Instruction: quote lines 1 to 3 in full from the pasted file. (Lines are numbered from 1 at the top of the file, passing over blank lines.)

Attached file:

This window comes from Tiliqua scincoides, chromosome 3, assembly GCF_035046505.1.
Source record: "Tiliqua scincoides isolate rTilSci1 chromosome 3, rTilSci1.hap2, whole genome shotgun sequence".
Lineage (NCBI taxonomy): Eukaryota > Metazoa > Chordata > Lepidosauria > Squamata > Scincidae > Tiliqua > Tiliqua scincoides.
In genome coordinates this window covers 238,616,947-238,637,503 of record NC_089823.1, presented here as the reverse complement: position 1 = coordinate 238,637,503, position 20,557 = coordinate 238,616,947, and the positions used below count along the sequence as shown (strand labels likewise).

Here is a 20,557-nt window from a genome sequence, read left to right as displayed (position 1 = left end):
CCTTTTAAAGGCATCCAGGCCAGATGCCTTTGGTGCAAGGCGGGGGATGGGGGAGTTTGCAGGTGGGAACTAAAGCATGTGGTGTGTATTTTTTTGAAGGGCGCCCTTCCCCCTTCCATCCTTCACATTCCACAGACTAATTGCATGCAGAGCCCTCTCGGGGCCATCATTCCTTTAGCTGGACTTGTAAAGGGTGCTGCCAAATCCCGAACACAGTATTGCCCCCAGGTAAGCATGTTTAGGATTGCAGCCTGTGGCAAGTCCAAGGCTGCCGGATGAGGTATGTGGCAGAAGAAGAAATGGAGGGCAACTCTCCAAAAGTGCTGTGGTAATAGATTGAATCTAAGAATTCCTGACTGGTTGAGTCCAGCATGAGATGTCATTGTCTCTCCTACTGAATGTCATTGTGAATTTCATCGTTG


This window comes from Tiliqua scincoides, chromosome 3, assembly GCF_035046505.1.
Source record: "Tiliqua scincoides isolate rTilSci1 chromosome 3, rTilSci1.hap2, whole genome shotgun sequence".
Lineage (NCBI taxonomy): Eukaryota > Metazoa > Chordata > Lepidosauria > Squamata > Scincidae > Tiliqua > Tiliqua scincoides.